The Finnish Baby Box for reduction in Infant mortality rates

By Shubhangi Patil

As human population expands, new strategies to make maternal and neonatal health more cohesive are on demand. No country is exclusive to affordability and cost effectiveness at this stage of ones life, but The Finnish Baby Box is a ground breaking invention which will going to change the life of many expecting parents in the years to come in any country of the world, if adopted the Finland’s model.

For more than 80 years, Finland’s expectant mothers have been given a Baby Box by the state that serves as a starter kit for their new baby. It contains clothes and other newborn necessities, and the Baby Box itself is lined with a mattress–is used as the child’s first bed.

Baby-Box-300x239 The Finnish Baby Box for reduction in Infant mortality rates
Finnish Baby Box

This carfully designed box has enabled Finland to achieve lowest infant mortality rates in the world. The initiative, which enables every expecting woman in the country to claim a free Baby Box once she receives prenatal care and parenting information from a healthcare professional.

The tradition of keeping the box, dates back to 1938. In the 1930s, Finland was a poor country and infant mortality was high, but the figures improved rapidly in the decades that followed. The contents of the Baby Box have changed a good deal over the years, reflecting changing times. During the ’30s and ’40s, it contained fabric because mothers were accustomed to making the baby’s clothes, but the fabric was replaced by ready-made clothes in the ’50s. But during World War II, flannel and plain-weave cotton were needed by the Defence Ministry, so some of the material was replaced by paper bed sheets and swaddling cloth.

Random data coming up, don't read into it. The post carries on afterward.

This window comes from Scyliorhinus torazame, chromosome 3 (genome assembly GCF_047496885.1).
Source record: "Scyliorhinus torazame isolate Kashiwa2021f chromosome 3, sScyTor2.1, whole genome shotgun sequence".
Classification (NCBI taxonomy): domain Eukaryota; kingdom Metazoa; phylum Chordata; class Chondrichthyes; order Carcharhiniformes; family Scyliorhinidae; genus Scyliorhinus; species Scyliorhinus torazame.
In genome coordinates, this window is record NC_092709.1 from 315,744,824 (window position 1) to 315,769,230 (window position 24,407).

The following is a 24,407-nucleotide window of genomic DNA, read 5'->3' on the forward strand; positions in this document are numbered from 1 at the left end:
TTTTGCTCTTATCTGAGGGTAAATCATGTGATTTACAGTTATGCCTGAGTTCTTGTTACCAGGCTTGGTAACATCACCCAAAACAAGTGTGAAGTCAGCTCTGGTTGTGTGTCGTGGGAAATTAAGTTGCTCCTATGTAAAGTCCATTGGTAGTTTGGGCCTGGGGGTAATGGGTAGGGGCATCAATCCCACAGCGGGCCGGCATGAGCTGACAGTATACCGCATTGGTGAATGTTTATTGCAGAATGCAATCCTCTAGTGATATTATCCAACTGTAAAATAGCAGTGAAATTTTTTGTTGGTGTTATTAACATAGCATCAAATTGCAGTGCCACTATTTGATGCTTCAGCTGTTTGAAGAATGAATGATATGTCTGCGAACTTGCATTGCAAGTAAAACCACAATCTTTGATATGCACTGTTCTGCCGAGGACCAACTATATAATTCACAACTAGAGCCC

Baby-Box-300x239 The Finnish Baby Box for reduction in Infant mortality rates
Photo Courtesy: BBC

The 50s saw an increase in the number of ready-made clothes, and in the 60s and 70s these began to be made from new stretchy fabrics. In 1968 a sleeping bag appeared, and the following year disposable nappies featured for the first time.

Not for long. At the turn of the century, the cloth nappies were back in and the disposable variety were out, having fallen out of favour on environmental grounds.

Contents of the box

  • Mattress, mattress cover, under sheet, duvet cover, blanket, sleeping bag/quilt
  • Box itself doubles as a crib
  • Snowsuit, hat, insulated, mittens and booties
  • Light hooded suit and knitted overalls
  • Socks and mittens, knitted hat and balaclava
  • Bodysuits, romper suits and leggings in unisex colors and patterns
  • Hooded bath towel, nail scissors, hairbrush, toothbrush, bath thermometer, nappy cream, washcloth
  • Cloth nappy set and muslin squares
  • Picture book and teething toy

Encouraging good parenting has been part of the maternity box policy all along. Including the box as a bed meant people started to let their babies sleep separately from them.

Baby-Box-300x239 The Finnish Baby Box for reduction in Infant mortality rates
Pic Courtesy: Baby Box Moomin

One of the main goals of the whole system was to get women to breastfeed more and it happened! Including a picture book has had a positive effect, encouraging children to handle books, and, one day, to read.And in addition to all this, the box is a symbol of equality and of the importance of children.

India and other countries in a similar fashion are trying to design such box, but still have to do much keeping in mind the present model and in accordance to cost-effectiveness , affordability , accessibility and climatic conditions.

Agencies like UNICEF and WHO can go a step ahead by setting down guidelines on modifications of the box pertaining to each country and territory. So far it’s been one of the best way in reduction of infant mortality rates and increasing the bond and safety of maternal and newborn care – Happy parenting.